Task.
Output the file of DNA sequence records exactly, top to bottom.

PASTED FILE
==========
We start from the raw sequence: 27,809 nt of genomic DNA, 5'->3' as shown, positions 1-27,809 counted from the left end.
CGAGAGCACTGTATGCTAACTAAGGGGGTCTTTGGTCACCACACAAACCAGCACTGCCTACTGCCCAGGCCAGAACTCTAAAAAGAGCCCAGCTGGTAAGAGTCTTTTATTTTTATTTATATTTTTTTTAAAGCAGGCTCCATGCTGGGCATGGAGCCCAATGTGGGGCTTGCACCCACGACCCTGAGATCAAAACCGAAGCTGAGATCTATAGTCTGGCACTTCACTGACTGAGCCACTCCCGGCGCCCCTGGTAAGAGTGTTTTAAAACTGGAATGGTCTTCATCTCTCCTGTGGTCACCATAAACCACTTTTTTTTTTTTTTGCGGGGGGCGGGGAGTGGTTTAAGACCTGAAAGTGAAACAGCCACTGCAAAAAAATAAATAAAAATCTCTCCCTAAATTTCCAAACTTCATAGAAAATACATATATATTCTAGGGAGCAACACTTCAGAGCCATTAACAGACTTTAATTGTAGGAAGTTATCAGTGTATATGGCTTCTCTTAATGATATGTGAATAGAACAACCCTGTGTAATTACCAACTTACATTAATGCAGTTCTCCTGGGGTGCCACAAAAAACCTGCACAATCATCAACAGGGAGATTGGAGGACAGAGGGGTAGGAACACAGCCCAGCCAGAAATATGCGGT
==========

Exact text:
We start from the raw sequence: 27,809 nt of genomic DNA, 5'->3' as shown, positions 1-27,809 counted from the left end.
CGAGAGCACTGTATGCTAACTAAGGGGGTCTTTGGTCACCACACAAACCAGCACTGCCTACTGCCCAGGCCAGAACTCTAAAAAGAGCCCAGCTGGTAAGAGTCTTTTATTTTTATTTATATTTTTTTTAAAGCAGGCTCCATGCTGGGCATGGAGCCCAATGTGGGGCTTGCACCCACGACCCTGAGATCAAAACCGAAGCTGAGATCTATAGTCTGGCACTTCACTGACTGAGCCACTCCCGGCGCCCCTGGTAAGAGTGTTTTAAAACTGGAATGGTCTTCATCTCTCCTGTGGTCACCATAAACCACTTTTTTTTTTTTTTGCGGGGGGCGGGGAGTGGTTTAAGACCTGAAAGTGAAACAGCCACTGCAAAAAAATAAATAAAAATCTCTCCCTAAATTTCCAAACTTCATAGAAAATACATATATATTCTAGGGAGCAACACTTCAGAGCCATTAACAGACTTTAATTGTAGGAAGTTATCAGTGTATATGGCTTCTCTTAATGATATGTGAATAGAACAACCCTGTGTAATTACCAACTTACATTAATGCAGTTCTCCTGGGGTGCCACAAAAAACCTGCACAATCATCAACAGGGAGATTGGAGGACAGAGGGGTAGGAACACAGCCCAGCCAGAAATATGCGGT